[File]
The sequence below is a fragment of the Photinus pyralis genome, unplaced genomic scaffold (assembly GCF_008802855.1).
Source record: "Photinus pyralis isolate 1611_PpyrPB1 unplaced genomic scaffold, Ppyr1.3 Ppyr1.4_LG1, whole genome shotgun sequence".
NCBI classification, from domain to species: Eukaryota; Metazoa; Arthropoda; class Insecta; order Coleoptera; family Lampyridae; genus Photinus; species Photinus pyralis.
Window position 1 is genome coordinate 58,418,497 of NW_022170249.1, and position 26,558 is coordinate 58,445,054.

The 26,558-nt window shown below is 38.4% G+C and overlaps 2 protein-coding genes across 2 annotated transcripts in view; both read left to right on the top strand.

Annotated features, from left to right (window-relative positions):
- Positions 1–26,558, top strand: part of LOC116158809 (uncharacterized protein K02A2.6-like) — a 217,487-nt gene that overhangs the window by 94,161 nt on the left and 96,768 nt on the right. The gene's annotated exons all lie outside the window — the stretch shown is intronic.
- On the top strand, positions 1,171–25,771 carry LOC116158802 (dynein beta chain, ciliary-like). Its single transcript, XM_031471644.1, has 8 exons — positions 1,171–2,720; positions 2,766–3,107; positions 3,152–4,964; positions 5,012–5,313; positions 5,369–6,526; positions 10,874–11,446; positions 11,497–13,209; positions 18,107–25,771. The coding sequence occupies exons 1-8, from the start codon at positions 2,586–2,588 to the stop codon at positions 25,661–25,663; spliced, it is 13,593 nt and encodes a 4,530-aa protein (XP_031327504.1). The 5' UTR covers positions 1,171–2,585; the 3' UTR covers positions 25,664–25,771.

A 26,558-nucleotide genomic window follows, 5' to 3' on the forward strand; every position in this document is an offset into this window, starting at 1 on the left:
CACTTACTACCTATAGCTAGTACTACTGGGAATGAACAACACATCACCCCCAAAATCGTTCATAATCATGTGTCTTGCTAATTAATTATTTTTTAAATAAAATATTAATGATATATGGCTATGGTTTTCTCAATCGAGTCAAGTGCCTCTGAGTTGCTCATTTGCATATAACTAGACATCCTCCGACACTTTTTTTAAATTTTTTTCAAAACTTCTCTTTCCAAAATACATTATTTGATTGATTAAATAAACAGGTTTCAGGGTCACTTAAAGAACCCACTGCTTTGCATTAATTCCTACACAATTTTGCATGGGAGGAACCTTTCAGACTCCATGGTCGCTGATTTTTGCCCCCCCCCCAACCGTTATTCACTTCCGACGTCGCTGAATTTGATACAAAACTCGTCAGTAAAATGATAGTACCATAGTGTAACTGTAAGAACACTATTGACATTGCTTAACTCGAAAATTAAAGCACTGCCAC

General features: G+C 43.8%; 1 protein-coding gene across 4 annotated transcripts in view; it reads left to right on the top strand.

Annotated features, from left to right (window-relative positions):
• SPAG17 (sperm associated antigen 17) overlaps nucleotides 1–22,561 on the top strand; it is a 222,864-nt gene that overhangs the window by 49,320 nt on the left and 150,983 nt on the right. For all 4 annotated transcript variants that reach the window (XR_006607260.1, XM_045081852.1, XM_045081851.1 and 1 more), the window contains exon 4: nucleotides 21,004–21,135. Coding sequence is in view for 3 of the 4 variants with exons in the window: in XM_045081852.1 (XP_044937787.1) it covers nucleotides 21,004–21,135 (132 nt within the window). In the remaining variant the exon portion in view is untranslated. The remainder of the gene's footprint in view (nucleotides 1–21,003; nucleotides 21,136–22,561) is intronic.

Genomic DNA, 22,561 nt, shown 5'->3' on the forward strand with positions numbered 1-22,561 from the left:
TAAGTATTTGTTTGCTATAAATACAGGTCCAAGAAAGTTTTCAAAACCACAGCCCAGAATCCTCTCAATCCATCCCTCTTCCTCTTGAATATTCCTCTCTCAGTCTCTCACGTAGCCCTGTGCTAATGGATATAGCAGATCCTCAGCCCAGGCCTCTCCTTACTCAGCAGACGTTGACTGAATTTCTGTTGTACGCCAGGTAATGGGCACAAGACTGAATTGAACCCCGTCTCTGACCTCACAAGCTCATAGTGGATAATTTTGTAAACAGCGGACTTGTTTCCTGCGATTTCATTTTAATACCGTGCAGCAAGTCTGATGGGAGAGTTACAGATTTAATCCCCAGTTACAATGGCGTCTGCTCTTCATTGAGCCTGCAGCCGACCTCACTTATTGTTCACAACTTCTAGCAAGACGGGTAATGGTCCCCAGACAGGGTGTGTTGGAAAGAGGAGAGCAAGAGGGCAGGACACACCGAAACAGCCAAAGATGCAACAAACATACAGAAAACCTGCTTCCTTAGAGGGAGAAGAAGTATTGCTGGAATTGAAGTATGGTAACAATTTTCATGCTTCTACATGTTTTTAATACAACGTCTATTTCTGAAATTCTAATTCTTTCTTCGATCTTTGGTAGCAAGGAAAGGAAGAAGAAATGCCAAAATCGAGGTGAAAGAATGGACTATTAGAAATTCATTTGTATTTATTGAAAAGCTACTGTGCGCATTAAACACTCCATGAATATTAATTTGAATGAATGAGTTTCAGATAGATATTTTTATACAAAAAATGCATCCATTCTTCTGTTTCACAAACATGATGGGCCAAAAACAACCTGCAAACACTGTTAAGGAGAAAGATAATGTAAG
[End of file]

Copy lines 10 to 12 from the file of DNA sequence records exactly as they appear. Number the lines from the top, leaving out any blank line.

CACTTACTACCTATAGCTAGTACTACTGGGAATGAACAACACATCACCCCCAAAATCGTTCATAATCATGTGTCTTGCTAATTAATTATTTTTTAAATAAAATATTAATGATATATGGCTATGGTTTTCTCAATCGAGTCAAGTGCCTCTGAGTTGCTCATTTGCATATAACTAGACATCCTCCGACACTTTTTTTAAATTTTTTTCAAAACTTCTCTTTCCAAAATACATTATTTGATTGATTAAATAAACAGGTTTCAGGGTCACTTAAAGAACCCACTGCTTTGCATTAATTCCTACACAATTTTGCATGGGAGGAACCTTTCAGACTCCATGGTCGCTGATTTTTGCCCCCCCCCCAACCGTTATTCACTTCCGACGTCGCTGAATTTGATACAAAACTCGTCAGTAAAATGATAGTACCATAGTGTAACTGTAAGAACACTATTGACATTGCTTAACTCGAAAATTAAAGCACTGCCAC

General features: G+C 43.8%; 1 protein-coding gene across 4 annotated transcripts in view; it reads left to right on the top strand.

Annotated features, from left to right (window-relative positions):